Between 18-20 April 2018 Aarhus University convened the Cultures of Participation conference which attracted over 100 practitioners and researchers from all over Europe and beyond. In order to adopt a wide-angle approach, the conference addressed 1) Participatory art & aesthetics, 2) Digital media & technology, and 3) Cultural policy & participation. The conference allowed participants to discuss the potentials and problems of cultural participation by bringing these research fields, which are often disconnected, into dialogue with each other.
I was happy to share my ongoing research into the role of intercultural managers with an engaging group of around 25 people. My interest lies in exploring the way cultural managers operate within environments that are made up of culturally diverse people. These may be described as international micro-environments. This is so because the cultural diversity within a group of people, or groups of people that come together to form a larger, even non-cohesive group, for economic or social reasons, recreates an international environment within a local, micro-one. It may be observed that dynamics, relations and tensions existing on an international level, hence between different populations of different nation states or political regions, may be recreated or distorted on smaller levels. This may be so because representation and perception on the basis of various demographic characteristics, including gender, ethnicity, age, social background, class, employment and education, may be common to international and local group dynamics.
References to Bourdieu for social relations, Foucault for power relations, Bourriaud for relational and participatory cultural practice and Debray for manifestations of culture, are helping me address the operations of cultural managers in this milieu, when arts or cultural activities are taking place.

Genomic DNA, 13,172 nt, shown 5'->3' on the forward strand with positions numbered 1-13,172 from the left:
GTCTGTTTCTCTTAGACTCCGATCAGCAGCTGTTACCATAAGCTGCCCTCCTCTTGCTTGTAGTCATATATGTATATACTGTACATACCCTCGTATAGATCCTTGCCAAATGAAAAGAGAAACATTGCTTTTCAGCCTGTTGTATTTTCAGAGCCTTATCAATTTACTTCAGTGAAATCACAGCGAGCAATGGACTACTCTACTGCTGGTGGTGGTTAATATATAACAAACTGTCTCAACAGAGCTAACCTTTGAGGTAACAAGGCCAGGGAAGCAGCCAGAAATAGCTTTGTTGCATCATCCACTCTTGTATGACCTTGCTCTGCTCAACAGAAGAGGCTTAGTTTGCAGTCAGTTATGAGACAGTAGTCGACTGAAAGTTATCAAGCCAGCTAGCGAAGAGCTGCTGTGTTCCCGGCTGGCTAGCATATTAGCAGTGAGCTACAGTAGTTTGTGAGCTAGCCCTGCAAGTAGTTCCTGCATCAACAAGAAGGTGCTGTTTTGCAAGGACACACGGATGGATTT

In the case of Malta, where most of the research is based, one may speak of a (i) microcosm within the Mediterranean context, itself a (ii) regional reality in a (iii) global context. While varying social realities exist, I am trying to draw comparisons between these three levels. This is being done with particular attention given to four phenomena:
- Globalization, and its contribution to propagate and instil norms and behaviour, particularly related to markets and movement of people, across different countries and regions of the world
- Neoliberalism, and the impact of contemporary aspects of liberal thinking, politics, economics and cultural behaviour on the way people from different cultural groups converge in their attempts and struggles to survive and develop as human beings within capitalist societies
- Migration and integration, as key manifestations of cultural diversity and intercultural exchange among people who are uprooted and seek to start new, settled, improved lives away from their home countries
- The arts, as a social reality bringing people together through creative exchange, as well as dividing people on sensitive matters related to ethnicity, religion, censorship or mutual respect.
My ongoing research is engaging with a number of active cultural actors that wear many hats. This is a common practice in Malta in the cultural field, as it is in many other parts of the world. This is particularly true of places where making a practice out of culture, in terms of professionalisation, is very hard, for a number of reasons including market size, the development of the field and economic and social priorities that tend to go elsewhere other than culture. I do not intend to make a criticism out of this, since the fields of practice as one finds in Malta, which are generally speaking mixed with area areas of social life like education, academia, social work, a part-time interest or career in the arts as artist or creator, allows for a great deal of amateurism in the positive sense of the work, and a cross-cultural exchange on the basis of interests, influences, exposures and practice.